Correcting Tongue-Ties for Breastfeeding Success
When almost 2-year-old Savannah Elston was born, she had problems latching to nurse. For her mom Jenelle Elston, the lack of a good latch meant excruciating pain every time she fed her baby.
Little Savannah wasn’t gaining weight as quickly as her doctors were hoping, and Elston was dreading feeding time.
After picturing breast feeding as a serene bonding time with her new baby girl, Elston says the reality was anything but.
“It hurt so bad I would cringe, I would just clench my teeth, that’s how bad it hurt. But I just knew I wanted to keep pushing through and breastfeeding her, because that’s what’s best,” she said.
Weeks after she was born, it was discovered Savannah was tongue-tied. A tongue-tie, or ankyloglossia, is a condition where a baby has an abnormal remnant of tissue called a frenulum that attaches to the tongue or lip.
“When it’s off-kilter, and when they know that this is the best thing that I can do for my baby and I’m struggling, it’s not going well, it’s an incredibly emotional experience, and it’s something that we have to address,” said Sarah Musselman, RN, a Lactation Consultant at OSF HealthCare St. Joseph Medical Center.
For Savannah, an office procedure called a frenectomy was the solution. During this procedure a dentist clips the frenulum with scissors or a laser to free the tongue or lip.
After the procedure, Savanah relearned how to latch, and feeding became pain-free.
Fast forward almost two years, and the Elstons welcomed a new bundle of joy at the Birthing Center at OSF St. Joseph Medical Center – a baby girl named Heidi. After some initial feeding struggles in the hospital, a nurse suggested Heidi might also be tongue tied.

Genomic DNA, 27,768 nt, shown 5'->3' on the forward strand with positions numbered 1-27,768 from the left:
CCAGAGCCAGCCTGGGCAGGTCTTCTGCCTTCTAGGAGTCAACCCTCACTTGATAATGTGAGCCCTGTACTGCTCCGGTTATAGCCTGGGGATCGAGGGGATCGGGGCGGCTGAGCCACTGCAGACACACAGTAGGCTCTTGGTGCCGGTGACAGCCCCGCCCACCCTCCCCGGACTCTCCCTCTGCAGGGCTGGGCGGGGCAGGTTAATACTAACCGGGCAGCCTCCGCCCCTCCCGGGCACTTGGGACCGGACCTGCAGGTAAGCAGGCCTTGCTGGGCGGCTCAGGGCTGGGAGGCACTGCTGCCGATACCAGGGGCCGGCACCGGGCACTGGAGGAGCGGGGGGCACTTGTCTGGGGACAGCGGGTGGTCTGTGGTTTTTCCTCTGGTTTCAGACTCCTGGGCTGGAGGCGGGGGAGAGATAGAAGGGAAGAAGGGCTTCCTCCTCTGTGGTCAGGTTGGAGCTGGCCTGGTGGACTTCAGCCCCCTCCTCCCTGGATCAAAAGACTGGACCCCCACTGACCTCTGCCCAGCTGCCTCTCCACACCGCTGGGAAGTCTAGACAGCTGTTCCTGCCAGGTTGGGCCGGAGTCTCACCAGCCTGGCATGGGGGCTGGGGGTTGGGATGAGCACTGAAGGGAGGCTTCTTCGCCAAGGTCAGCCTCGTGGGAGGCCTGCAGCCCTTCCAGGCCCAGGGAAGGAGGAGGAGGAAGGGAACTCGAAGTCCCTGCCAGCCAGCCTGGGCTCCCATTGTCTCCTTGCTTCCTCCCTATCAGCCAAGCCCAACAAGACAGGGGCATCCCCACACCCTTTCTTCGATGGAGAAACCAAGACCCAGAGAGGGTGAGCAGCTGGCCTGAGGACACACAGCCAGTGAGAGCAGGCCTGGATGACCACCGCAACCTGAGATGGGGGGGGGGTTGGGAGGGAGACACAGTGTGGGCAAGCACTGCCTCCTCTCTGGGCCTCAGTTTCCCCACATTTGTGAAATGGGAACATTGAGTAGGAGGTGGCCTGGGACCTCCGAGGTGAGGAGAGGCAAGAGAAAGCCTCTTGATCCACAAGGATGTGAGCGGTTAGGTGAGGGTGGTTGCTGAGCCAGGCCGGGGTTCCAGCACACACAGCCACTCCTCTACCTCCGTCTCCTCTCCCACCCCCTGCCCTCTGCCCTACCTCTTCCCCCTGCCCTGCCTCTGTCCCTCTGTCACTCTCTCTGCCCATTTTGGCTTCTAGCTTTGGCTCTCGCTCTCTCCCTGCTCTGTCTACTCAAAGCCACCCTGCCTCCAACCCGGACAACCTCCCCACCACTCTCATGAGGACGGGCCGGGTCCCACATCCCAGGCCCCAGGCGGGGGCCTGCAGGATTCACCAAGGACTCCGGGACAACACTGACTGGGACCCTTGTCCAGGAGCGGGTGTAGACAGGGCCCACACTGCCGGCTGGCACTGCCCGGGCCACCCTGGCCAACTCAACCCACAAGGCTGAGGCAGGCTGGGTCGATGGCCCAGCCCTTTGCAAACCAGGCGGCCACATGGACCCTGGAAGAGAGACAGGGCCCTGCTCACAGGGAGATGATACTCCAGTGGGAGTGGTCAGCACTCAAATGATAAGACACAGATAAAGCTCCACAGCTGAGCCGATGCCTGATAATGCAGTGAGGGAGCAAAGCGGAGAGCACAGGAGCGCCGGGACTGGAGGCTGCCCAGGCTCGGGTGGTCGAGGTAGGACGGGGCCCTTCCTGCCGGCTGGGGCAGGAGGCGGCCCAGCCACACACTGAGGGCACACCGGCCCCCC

However this time around, a fast solution was available, practically at the bedside.
OSF St. Joseph Medical Center now offers in-unit frenectomies in the Birthing Center. Pediatric dentist Dr. Gregory Dietz performs the procedures in the Birthing Center using a laser.
“It has so many impacts physically, but also emotionally,” explained Musselman. “So we really recognize the sooner we can make an impact to make the situation better, it’s going to be a win for everyone.”
During the procedure the baby is swaddled in a bassinet, and everyone in the room is wearing goggles - including the baby.
“It takes about 60 seconds if they do the tongue and about 60 seconds if he does the lip. There is minimal bleeding, and as soon as the baby is done the baby is returned to their parent. They can go ahead and go to the breast, and it’s done,” said Musselman.
“They just whisked her away in her little bassinet, and less than 10 minutes. I mean, I would say maybe 5 minutes she was back and she was just like looking around, and she wasn’t crying,” recalled Elston.
She says she saw the in-unit frenectomy as a simple fix to what could otherwise become a big problem.
“To get it fixed right then and there it helps a lot of moms from being in pain for weeks and then wanting to give up,” said Elston. “And I’m just grateful this time around because it is how it’s supposed to be.”
The Birthing Center at OSF St. Joseph Medical Center has earned Baby Friendly Hospital Initiative accreditation, meaning Mission Partners are dedicated to giving all mothers the information, confidence and skills necessary to successfully initiate and continue breastfeeding their babies or feeding formula safely.
For more information or to schedule a tour, please click here or call (309) 665-4703.